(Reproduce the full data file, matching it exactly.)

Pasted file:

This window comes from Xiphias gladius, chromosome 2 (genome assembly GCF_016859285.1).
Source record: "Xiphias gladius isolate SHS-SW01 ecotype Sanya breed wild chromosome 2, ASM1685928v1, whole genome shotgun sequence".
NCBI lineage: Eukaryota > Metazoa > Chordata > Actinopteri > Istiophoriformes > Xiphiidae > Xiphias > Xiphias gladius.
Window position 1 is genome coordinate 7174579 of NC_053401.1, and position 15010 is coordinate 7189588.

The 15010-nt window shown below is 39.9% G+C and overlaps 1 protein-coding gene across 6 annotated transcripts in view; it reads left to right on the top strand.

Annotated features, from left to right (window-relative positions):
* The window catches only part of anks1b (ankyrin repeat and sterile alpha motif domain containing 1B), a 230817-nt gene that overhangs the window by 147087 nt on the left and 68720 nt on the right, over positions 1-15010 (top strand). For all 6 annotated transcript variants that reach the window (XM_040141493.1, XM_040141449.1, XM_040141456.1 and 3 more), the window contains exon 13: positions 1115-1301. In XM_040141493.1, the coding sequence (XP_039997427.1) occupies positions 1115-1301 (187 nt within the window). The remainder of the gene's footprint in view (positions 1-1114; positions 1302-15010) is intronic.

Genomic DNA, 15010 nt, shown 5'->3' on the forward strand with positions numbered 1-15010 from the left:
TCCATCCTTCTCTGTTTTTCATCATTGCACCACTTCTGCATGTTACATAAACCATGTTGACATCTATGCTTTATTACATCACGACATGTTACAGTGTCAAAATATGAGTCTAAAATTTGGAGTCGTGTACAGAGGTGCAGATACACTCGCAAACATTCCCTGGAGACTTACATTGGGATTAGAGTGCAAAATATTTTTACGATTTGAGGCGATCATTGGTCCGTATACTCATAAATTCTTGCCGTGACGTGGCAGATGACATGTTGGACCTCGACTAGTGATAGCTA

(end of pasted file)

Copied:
This window comes from Xiphias gladius, chromosome 2 (genome assembly GCF_016859285.1).
Source record: "Xiphias gladius isolate SHS-SW01 ecotype Sanya breed wild chromosome 2, ASM1685928v1, whole genome shotgun sequence".
NCBI lineage: Eukaryota > Metazoa > Chordata > Actinopteri > Istiophoriformes > Xiphiidae > Xiphias > Xiphias gladius.
Window position 1 is genome coordinate 7174579 of NC_053401.1, and position 15010 is coordinate 7189588.

The 15010-nt window shown below is 39.9% G+C and overlaps 1 protein-coding gene across 6 annotated transcripts in view; it reads left to right on the top strand.

Annotated features, from left to right (window-relative positions):
* The window catches only part of anks1b (ankyrin repeat and sterile alpha motif domain containing 1B), a 230817-nt gene that overhangs the window by 147087 nt on the left and 68720 nt on the right, over positions 1-15010 (top strand). For all 6 annotated transcript variants that reach the window (XM_040141493.1, XM_040141449.1, XM_040141456.1 and 3 more), the window contains exon 13: positions 1115-1301. In XM_040141493.1, the coding sequence (XP_039997427.1) occupies positions 1115-1301 (187 nt within the window). The remainder of the gene's footprint in view (positions 1-1114; positions 1302-15010) is intronic.

Genomic DNA, 15010 nt, shown 5'->3' on the forward strand with positions numbered 1-15010 from the left:
TCCATCCTTCTCTGTTTTTCATCATTGCACCACTTCTGCATGTTACATAAACCATGTTGACATCTATGCTTTATTACATCACGACATGTTACAGTGTCAAAATATGAGTCTAAAATTTGGAGTCGTGTACAGAGGTGCAGATACACTCGCAAACATTCCCTGGAGACTTACATTGGGATTAGAGTGCAAAATATTTTTACGATTTGAGGCGATCATTGGTCCGTATACTCATAAATTCTTGCCGTGACGTGGCAGATGACATGTTGGACCTCGACTAGTGATAGCTA